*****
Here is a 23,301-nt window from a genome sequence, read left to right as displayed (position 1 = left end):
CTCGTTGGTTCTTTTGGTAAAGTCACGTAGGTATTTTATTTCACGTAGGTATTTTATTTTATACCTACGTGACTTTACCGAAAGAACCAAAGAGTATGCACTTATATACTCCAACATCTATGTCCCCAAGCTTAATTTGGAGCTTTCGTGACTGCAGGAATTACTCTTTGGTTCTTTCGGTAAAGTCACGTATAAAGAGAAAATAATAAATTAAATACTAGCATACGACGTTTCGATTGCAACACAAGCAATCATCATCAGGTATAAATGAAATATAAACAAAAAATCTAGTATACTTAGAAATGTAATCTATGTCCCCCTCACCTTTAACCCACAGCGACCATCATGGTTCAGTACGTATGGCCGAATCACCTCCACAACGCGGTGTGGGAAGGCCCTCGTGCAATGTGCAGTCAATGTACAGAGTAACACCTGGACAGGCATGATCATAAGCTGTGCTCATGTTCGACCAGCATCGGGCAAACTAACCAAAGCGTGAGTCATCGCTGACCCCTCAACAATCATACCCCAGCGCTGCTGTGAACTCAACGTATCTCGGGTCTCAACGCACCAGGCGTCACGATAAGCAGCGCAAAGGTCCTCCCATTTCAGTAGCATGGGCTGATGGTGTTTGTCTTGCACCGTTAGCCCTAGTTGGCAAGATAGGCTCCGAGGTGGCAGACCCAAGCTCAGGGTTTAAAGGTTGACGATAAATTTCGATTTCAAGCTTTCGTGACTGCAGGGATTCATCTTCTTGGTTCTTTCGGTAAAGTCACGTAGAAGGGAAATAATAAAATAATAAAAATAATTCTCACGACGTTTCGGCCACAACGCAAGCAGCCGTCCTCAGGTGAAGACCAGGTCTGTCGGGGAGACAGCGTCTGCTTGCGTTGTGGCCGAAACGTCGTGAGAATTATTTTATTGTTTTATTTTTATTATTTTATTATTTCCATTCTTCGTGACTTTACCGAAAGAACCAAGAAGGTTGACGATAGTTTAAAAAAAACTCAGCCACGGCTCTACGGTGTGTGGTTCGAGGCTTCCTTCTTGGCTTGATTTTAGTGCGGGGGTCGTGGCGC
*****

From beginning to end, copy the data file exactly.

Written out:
Here is a 23,301-nt window from a genome sequence, read left to right as displayed (position 1 = left end):
CTCGTTGGTTCTTTTGGTAAAGTCACGTAGGTATTTTATTTCACGTAGGTATTTTATTTTATACCTACGTGACTTTACCGAAAGAACCAAAGAGTATGCACTTATATACTCCAACATCTATGTCCCCAAGCTTAATTTGGAGCTTTCGTGACTGCAGGAATTACTCTTTGGTTCTTTCGGTAAAGTCACGTATAAAGAGAAAATAATAAATTAAATACTAGCATACGACGTTTCGATTGCAACACAAGCAATCATCATCAGGTATAAATGAAATATAAACAAAAAATCTAGTATACTTAGAAATGTAATCTATGTCCCCCTCACCTTTAACCCACAGCGACCATCATGGTTCAGTACGTATGGCCGAATCACCTCCACAACGCGGTGTGGGAAGGCCCTCGTGCAATGTGCAGTCAATGTACAGAGTAACACCTGGACAGGCATGATCATAAGCTGTGCTCATGTTCGACCAGCATCGGGCAAACTAACCAAAGCGTGAGTCATCGCTGACCCCTCAACAATCATACCCCAGCGCTGCTGTGAACTCAACGTATCTCGGGTCTCAACGCACCAGGCGTCACGATAAGCAGCGCAAAGGTCCTCCCATTTCAGTAGCATGGGCTGATGGTGTTTGTCTTGCACCGTTAGCCCTAGTTGGCAAGATAGGCTCCGAGGTGGCAGACCCAAGCTCAGGGTTTAAAGGTTGACGATAAATTTCGATTTCAAGCTTTCGTGACTGCAGGGATTCATCTTCTTGGTTCTTTCGGTAAAGTCACGTAGAAGGGAAATAATAAAATAATAAAAATAATTCTCACGACGTTTCGGCCACAACGCAAGCAGCCGTCCTCAGGTGAAGACCAGGTCTGTCGGGGAGACAGCGTCTGCTTGCGTTGTGGCCGAAACGTCGTGAGAATTATTTTATTGTTTTATTTTTATTATTTTATTATTTCCATTCTTCGTGACTTTACCGAAAGAACCAAGAAGGTTGACGATAGTTTAAAAAAAACTCAGCCACGGCTCTACGGTGTGTGGTTCGAGGCTTCCTTCTTGGCTTGATTTTAGTGCGGGGGTCGTGGCGC